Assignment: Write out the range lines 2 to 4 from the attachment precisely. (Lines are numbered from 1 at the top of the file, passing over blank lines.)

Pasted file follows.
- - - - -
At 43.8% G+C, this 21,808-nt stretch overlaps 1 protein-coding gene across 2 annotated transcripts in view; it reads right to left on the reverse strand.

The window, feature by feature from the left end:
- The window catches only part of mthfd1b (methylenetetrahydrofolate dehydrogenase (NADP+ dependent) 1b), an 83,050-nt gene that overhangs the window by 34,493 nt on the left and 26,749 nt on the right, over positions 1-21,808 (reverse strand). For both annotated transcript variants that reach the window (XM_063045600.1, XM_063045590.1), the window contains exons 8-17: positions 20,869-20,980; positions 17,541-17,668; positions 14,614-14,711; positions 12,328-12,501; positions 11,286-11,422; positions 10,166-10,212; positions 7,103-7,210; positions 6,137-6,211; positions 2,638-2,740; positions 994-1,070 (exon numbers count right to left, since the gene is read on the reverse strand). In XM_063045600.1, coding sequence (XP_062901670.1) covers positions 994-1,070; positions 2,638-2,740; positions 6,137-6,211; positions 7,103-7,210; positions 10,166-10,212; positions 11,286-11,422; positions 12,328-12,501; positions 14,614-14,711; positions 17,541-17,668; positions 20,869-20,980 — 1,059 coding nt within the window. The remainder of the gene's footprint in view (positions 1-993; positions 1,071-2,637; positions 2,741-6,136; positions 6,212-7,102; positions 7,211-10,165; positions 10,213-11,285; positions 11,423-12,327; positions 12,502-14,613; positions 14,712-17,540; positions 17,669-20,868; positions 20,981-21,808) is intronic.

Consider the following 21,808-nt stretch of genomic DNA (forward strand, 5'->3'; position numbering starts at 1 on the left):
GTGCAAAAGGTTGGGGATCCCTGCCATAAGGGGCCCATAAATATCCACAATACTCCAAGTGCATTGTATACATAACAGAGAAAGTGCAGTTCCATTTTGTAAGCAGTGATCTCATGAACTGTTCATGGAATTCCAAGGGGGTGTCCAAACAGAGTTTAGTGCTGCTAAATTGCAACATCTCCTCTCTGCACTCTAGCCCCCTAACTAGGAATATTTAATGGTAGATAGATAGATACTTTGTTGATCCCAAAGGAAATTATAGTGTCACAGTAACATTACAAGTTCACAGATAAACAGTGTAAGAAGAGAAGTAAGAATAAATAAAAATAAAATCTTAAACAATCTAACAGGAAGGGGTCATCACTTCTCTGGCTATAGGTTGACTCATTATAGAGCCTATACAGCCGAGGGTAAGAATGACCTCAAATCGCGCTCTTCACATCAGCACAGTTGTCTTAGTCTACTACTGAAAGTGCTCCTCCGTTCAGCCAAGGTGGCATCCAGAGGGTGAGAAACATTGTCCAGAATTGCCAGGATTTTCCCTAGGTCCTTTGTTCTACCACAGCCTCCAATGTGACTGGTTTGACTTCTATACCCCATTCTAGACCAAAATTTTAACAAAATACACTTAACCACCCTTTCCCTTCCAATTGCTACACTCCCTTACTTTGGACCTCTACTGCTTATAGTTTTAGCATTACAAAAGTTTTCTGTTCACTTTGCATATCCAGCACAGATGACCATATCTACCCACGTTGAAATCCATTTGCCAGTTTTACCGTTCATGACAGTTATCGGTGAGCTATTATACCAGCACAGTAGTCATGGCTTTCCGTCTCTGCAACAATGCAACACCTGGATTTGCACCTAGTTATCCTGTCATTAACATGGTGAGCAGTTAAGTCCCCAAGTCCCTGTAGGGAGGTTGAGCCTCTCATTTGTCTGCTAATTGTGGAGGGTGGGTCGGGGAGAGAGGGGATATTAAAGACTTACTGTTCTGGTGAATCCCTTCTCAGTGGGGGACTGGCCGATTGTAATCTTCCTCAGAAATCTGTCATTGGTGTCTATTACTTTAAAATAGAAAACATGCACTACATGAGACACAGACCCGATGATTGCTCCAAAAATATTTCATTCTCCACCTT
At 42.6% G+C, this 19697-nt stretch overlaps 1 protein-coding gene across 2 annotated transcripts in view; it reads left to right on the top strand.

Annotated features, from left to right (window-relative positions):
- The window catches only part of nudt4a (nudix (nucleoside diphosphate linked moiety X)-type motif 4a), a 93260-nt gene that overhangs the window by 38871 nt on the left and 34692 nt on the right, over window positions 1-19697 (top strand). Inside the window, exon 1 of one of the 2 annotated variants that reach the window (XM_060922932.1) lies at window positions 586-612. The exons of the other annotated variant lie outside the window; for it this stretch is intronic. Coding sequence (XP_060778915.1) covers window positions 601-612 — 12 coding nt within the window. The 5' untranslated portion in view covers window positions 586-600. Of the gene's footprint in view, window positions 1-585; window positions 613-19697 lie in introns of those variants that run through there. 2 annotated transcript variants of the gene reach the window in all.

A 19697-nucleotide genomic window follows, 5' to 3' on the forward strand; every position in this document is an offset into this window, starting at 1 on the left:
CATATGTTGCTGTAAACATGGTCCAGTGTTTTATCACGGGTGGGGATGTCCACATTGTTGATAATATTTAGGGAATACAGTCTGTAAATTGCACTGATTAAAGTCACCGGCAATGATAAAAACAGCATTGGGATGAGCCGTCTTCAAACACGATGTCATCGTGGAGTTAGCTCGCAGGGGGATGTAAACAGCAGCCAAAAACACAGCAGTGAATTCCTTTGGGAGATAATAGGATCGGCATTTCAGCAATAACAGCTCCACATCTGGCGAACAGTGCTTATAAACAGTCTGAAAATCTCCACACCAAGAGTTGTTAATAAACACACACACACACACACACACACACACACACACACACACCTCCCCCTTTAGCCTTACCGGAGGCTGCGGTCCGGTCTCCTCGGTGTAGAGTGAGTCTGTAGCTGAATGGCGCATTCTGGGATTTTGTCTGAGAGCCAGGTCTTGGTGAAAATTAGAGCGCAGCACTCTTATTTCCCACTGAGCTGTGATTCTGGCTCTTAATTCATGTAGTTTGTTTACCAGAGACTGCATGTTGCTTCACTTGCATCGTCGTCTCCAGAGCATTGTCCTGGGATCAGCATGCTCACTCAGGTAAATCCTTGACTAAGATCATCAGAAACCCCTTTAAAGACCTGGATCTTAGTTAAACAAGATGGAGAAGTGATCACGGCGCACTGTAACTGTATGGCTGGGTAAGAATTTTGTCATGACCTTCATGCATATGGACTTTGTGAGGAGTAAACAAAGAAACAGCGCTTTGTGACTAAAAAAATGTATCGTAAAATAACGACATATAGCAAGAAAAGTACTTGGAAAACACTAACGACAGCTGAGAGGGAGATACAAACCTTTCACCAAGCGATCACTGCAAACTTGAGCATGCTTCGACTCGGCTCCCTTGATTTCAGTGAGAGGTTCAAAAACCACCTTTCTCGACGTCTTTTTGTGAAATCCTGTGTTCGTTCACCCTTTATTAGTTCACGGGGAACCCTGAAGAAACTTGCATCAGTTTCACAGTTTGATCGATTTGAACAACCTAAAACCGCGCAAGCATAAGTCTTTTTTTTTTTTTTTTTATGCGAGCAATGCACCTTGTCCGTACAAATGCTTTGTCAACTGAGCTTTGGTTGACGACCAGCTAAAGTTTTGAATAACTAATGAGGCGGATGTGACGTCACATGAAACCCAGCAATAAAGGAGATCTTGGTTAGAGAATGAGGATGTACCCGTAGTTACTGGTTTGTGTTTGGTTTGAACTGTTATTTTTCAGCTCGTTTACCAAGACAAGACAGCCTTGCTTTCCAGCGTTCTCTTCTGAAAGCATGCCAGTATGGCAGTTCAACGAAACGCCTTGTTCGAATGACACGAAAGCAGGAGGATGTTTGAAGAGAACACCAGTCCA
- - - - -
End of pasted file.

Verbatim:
The window, feature by feature from the left end:
- The window catches only part of mthfd1b (methylenetetrahydrofolate dehydrogenase (NADP+ dependent) 1b), an 83,050-nt gene that overhangs the window by 34,493 nt on the left and 26,749 nt on the right, over positions 1-21,808 (reverse strand). For both annotated transcript variants that reach the window (XM_063045600.1, XM_063045590.1), the window contains exons 8-17: positions 20,869-20,980; positions 17,541-17,668; positions 14,614-14,711; positions 12,328-12,501; positions 11,286-11,422; positions 10,166-10,212; positions 7,103-7,210; positions 6,137-6,211; positions 2,638-2,740; positions 994-1,070 (exon numbers count right to left, since the gene is read on the reverse strand). In XM_063045600.1, coding sequence (XP_062901670.1) covers positions 994-1,070; positions 2,638-2,740; positions 6,137-6,211; positions 7,103-7,210; positions 10,166-10,212; positions 11,286-11,422; positions 12,328-12,501; positions 14,614-14,711; positions 17,541-17,668; positions 20,869-20,980 — 1,059 coding nt within the window. The remainder of the gene's footprint in view (positions 1-993; positions 1,071-2,637; positions 2,741-6,136; positions 6,212-7,102; positions 7,211-10,165; positions 10,213-11,285; positions 11,423-12,327; positions 12,502-14,613; positions 14,712-17,540; positions 17,669-20,868; positions 20,981-21,808) is intronic.

Consider the following 21,808-nt stretch of genomic DNA (forward strand, 5'->3'; position numbering starts at 1 on the left):